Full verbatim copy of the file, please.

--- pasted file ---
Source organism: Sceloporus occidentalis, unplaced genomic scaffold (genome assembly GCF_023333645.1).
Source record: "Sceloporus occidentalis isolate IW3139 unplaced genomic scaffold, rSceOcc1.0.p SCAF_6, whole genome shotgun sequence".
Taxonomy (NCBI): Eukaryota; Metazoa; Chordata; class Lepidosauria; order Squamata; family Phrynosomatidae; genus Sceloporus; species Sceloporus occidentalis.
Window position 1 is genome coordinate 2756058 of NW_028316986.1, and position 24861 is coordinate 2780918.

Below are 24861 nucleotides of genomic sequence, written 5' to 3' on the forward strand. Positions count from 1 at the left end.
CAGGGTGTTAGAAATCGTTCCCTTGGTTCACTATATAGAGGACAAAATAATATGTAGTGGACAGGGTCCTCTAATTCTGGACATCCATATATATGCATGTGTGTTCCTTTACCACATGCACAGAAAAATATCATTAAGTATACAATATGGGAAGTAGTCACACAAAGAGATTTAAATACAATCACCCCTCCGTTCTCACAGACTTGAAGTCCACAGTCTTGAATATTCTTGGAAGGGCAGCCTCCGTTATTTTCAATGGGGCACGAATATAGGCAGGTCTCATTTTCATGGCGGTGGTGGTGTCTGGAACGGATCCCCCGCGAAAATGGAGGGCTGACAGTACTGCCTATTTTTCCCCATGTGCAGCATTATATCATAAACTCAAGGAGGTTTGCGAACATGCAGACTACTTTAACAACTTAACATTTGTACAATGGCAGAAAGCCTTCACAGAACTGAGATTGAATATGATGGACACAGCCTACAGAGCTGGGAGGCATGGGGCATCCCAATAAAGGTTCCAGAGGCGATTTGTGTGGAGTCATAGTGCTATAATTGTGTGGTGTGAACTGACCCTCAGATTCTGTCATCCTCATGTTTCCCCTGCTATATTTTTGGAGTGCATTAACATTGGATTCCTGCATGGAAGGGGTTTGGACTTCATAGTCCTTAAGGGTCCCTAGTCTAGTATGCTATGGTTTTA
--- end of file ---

Source organism: Sceloporus occidentalis, unplaced genomic scaffold (genome assembly GCF_023333645.1).
Source record: "Sceloporus occidentalis isolate IW3139 unplaced genomic scaffold, rSceOcc1.0.p SCAF_6, whole genome shotgun sequence".
Taxonomy (NCBI): Eukaryota; Metazoa; Chordata; class Lepidosauria; order Squamata; family Phrynosomatidae; genus Sceloporus; species Sceloporus occidentalis.
Window position 1 is genome coordinate 2756058 of NW_028316986.1, and position 24861 is coordinate 2780918.

Below are 24861 nucleotides of genomic sequence, written 5' to 3' on the forward strand. Positions count from 1 at the left end.
CAGGGTGTTAGAAATCGTTCCCTTGGTTCACTATATAGAGGACAAAATAATATGTAGTGGACAGGGTCCTCTAATTCTGGACATCCATATATATGCATGTGTGTTCCTTTACCACATGCACAGAAAAATATCATTAAGTATACAATATGGGAAGTAGTCACACAAAGAGATTTAAATACAATCACCCCTCCGTTCTCACAGACTTGAAGTCCACAGTCTTGAATATTCTTGGAAGGGCAGCCTCCGTTATTTTCAATGGGGCACGAATATAGGCAGGTCTCATTTTCATGGCGGTGGTGGTGTCTGGAACGGATCCCCCGCGAAAATGGAGGGCTGACAGTACTGCCTATTTTTCCCCATGTGCAGCATTATATCATAAACTCAAGGAGGTTTGCGAACATGCAGACTACTTTAACAACTTAACATTTGTACAATGGCAGAAAGCCTTCACAGAACTGAGATTGAATATGATGGACACAGCCTACAGAGCTGGGAGGCATGGGGCATCCCAATAAAGGTTCCAGAGGCGATTTGTGTGGAGTCATAGTGCTATAATTGTGTGGTGTGAACTGACCCTCAGATTCTGTCATCCTCATGTTTCCCCTGCTATATTTTTGGAGTGCATTAACATTGGATTCCTGCATGGAAGGGGTTTGGACTTCATAGTCCTTAAGGGTCCCTAGTCTAGTATGCTATGGTTTTA